Me: “No, thank you, really, the sandwich is fine as it is, please can I have it now before I starve to death?”
SG: (confused) “Sure thing! Here you go. That’ll be $0.000000001 please””

Everyone who visited the USA agree about the top-notch service in all kind of businesses, especially in the food sector. Employees at restaurants, coffee shops and sandwich shops are professionals, friendly and super nice. However, I have seen some of the nicest employees at a sandwich shop become irritated when a foreigner orders a sandwich. Foreigners spend much longer time when ordering a sandwich. They are not used to being asked all these questions for a sandwich. On the other hand, Americans are used to the plethora of variety of food. An American will enter a sub shop and place his order in the fastest and most smooth way possible. A foreigner might go to Starbucks and hears a woman order “Triple Venti Sugar free, Non fat, No foam, extra caramel, with whip caramel macchiato. Then pour regular coffee down the side with 2 packs of raw sugar and a stir stick on the side. Please.” I spent twelve years in the USA and I could never get over how people order drinks like this at Starbucks. Even with such complicated order some Americans will return their drink because one of the many things they requested is missing or overdone.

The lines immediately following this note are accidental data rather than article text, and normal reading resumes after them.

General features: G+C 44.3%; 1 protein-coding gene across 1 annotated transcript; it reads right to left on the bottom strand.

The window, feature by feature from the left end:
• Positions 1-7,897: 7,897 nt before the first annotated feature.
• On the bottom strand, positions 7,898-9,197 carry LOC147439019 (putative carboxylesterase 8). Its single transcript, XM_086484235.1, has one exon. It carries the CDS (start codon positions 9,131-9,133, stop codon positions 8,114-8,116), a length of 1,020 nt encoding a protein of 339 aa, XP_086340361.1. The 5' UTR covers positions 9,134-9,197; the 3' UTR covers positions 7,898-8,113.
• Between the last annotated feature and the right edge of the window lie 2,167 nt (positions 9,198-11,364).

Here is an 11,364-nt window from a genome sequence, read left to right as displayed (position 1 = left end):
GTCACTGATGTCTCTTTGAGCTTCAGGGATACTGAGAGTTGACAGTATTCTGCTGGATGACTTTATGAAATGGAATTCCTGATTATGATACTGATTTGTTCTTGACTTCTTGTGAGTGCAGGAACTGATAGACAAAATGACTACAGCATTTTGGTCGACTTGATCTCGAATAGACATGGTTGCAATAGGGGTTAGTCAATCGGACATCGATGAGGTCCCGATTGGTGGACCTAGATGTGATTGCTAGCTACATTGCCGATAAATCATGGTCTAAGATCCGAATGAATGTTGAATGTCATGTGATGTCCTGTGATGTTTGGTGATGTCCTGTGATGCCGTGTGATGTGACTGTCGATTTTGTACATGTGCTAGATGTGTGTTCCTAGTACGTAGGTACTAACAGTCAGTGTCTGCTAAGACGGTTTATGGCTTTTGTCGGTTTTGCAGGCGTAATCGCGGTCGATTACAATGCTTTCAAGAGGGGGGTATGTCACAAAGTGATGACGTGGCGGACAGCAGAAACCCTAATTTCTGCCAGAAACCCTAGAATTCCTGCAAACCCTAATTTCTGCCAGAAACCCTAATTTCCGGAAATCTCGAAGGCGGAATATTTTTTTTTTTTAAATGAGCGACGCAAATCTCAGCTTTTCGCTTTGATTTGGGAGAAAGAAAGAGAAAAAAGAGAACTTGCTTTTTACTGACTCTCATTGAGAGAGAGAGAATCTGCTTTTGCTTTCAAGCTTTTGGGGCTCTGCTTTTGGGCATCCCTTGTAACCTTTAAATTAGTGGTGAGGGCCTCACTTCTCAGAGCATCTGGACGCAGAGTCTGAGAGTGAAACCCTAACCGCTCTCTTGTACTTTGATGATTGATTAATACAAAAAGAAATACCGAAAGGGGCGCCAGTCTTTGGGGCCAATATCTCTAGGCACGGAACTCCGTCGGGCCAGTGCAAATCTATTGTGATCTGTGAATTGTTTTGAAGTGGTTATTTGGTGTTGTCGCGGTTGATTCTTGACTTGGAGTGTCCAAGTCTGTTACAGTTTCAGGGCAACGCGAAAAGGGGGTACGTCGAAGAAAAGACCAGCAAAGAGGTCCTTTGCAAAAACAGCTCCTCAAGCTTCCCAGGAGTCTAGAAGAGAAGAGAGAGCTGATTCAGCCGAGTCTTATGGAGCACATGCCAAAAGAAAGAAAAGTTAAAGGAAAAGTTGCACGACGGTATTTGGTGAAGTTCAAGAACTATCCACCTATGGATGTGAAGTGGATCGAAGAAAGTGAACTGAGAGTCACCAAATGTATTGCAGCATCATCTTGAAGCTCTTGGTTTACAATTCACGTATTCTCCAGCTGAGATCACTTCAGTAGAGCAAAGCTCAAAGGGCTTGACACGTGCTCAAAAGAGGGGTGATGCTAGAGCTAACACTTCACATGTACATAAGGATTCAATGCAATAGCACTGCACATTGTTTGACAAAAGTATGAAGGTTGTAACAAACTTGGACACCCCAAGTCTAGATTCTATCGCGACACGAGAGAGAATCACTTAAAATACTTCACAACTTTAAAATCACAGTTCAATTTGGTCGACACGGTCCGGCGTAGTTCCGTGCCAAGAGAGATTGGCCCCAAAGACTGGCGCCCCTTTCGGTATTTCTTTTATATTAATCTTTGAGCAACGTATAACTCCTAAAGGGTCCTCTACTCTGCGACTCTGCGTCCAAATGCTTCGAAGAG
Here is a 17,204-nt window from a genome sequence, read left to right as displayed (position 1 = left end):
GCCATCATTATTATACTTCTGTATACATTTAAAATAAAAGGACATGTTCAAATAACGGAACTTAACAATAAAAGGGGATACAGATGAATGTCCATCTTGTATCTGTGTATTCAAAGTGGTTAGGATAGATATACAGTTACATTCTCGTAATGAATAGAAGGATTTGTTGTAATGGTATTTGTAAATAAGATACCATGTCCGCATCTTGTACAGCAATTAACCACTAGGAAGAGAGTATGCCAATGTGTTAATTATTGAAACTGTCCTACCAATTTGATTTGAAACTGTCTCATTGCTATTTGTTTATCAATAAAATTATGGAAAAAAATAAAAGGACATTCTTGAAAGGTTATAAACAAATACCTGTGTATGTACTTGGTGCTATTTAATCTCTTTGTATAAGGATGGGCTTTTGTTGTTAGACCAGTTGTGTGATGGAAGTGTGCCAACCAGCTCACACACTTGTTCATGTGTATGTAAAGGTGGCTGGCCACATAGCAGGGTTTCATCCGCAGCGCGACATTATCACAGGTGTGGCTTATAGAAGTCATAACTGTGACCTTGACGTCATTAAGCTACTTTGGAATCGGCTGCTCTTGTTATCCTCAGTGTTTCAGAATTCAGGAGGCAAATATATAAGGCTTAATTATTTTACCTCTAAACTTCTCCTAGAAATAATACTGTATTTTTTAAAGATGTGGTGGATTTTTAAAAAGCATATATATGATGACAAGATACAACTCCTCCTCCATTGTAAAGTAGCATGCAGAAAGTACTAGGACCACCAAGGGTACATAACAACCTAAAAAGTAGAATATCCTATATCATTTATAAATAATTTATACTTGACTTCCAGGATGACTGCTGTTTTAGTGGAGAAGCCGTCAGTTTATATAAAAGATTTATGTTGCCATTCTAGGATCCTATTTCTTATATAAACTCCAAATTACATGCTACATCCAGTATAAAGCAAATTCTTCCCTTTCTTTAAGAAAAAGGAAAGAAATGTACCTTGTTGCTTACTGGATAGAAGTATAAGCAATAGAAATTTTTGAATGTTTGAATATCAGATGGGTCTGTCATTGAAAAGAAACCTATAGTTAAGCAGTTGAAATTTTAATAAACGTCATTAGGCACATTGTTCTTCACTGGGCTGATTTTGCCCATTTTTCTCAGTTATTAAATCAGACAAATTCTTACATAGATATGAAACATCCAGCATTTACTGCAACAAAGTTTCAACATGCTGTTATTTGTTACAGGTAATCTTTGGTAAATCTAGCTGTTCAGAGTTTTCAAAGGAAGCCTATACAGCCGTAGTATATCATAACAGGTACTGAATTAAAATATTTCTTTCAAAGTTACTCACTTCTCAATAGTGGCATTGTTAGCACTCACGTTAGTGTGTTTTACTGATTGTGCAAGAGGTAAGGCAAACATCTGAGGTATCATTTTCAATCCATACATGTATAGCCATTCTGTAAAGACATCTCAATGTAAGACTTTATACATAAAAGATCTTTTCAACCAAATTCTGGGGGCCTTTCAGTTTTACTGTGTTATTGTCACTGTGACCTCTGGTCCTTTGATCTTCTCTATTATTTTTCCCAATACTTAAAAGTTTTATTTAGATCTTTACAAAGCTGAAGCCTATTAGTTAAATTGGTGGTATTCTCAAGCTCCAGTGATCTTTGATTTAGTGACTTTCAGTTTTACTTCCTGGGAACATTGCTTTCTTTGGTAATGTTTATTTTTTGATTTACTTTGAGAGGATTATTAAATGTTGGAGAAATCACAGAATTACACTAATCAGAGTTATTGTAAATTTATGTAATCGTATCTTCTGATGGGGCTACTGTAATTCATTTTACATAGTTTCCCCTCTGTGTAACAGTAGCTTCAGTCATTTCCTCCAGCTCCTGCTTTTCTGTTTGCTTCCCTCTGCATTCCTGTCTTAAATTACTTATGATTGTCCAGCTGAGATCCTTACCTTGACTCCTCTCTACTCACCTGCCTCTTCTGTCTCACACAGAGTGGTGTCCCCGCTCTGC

Here is how we order a sandwich in Jordan and the rest of the Arab world:

Me: Can I have a falafel/shawerma sandwich please.
SG: Okay.

I wrote before how complicated it is to order food in the USA. You can read about it here: The culture of ordering food